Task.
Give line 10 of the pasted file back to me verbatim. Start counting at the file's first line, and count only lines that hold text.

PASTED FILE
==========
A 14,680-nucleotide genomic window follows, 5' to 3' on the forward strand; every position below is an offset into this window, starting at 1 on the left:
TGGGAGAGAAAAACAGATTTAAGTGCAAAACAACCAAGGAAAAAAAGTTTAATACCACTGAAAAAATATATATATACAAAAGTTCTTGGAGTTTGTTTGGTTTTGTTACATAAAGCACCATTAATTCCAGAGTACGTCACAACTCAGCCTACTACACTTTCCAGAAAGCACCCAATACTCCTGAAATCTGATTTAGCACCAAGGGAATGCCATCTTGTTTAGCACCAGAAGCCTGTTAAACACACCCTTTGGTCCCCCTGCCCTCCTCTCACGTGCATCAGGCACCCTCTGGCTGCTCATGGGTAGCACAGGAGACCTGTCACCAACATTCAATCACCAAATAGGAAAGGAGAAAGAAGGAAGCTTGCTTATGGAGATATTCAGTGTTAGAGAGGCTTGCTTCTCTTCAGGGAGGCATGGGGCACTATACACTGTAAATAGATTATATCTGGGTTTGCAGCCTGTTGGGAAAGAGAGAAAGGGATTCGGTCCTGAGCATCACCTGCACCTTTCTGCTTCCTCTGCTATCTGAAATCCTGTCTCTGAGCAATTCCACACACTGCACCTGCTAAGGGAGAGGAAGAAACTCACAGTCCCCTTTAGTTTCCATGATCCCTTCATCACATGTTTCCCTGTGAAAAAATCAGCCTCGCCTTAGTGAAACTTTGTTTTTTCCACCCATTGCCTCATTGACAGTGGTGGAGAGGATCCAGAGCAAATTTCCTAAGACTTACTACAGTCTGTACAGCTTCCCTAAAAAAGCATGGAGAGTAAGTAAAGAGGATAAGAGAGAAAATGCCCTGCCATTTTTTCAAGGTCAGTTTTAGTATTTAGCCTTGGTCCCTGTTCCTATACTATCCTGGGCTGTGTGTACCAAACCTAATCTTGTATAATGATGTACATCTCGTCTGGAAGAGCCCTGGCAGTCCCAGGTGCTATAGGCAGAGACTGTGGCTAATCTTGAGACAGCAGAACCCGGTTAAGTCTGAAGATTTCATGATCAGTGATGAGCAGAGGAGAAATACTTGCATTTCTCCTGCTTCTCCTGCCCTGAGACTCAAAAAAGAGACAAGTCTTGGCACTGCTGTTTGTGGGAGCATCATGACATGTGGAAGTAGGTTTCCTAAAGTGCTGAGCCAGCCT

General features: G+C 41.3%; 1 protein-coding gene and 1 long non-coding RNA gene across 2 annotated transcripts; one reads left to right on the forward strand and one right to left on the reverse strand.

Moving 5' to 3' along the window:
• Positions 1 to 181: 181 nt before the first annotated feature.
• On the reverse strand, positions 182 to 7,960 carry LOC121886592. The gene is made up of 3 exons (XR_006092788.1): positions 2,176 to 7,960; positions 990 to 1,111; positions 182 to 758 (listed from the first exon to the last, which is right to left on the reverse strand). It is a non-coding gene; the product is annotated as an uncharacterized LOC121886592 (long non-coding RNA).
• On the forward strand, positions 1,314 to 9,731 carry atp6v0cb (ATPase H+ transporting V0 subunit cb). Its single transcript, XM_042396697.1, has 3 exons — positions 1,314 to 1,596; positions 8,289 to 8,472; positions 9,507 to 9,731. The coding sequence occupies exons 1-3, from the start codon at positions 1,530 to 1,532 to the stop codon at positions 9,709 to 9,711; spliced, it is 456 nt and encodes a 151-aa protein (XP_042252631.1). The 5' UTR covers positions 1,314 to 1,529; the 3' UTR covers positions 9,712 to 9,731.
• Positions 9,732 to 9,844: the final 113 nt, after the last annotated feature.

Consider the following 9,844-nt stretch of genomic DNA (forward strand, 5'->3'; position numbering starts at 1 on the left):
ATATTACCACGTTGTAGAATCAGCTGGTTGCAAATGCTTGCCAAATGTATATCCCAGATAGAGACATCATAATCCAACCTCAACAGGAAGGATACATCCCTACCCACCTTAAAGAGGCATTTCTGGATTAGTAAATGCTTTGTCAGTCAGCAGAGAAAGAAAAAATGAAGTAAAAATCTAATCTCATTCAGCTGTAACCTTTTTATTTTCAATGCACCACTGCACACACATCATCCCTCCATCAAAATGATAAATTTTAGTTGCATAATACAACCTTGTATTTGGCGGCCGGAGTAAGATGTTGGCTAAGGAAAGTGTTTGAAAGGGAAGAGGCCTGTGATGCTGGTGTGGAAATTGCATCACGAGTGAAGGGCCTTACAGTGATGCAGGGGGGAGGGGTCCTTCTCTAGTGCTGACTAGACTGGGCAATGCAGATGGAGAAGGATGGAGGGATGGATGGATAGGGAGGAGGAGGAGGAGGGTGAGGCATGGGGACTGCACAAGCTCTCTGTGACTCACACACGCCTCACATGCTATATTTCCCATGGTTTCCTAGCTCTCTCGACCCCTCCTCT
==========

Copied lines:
ATATTACCACGTTGTAGAATCAGCTGGTTGCAAATGCTTGCCAAATGTATATCCCAGATAGAGACATCATAATCCAACCTCAACAGGAAGGATACATCCCTACCCACCTTAAAGAGGCATTTCTGGATTAGTAAATGCTTTGTCAGTCAGCAGAGAAAGAAAAAATGAAGTAAAAATCTAATCTCATTCAGCTGTAACCTTTTTATTTTCAATGCACCACTGCACACACATCATCCCTCCATCAAAATGATAAATTTTAGTTGCATAATACAACCTTGTATTTGGCGGCCGGAGTAAGATGTTGGCTAAGGAAAGTGTTTGAAAGGGAAGAGGCCTGTGATGCTGGTGTGGAAATTGCATCACGAGTGAAGGGCCTTACAGTGATGCAGGGGGGAGGGGTCCTTCTCTAGTGCTGACTAGACTGGGCAATGCAGATGGAGAAGGATGGAGGGATGGATGGATAGGGAGGAGGAGGAGGAGGGTGAGGCATGGGGACTGCACAAGCTCTCTGTGACTCACACACGCCTCACATGCTATATTTCCCATGGTTTCCTAGCTCTCTCGACCCCTCCTCT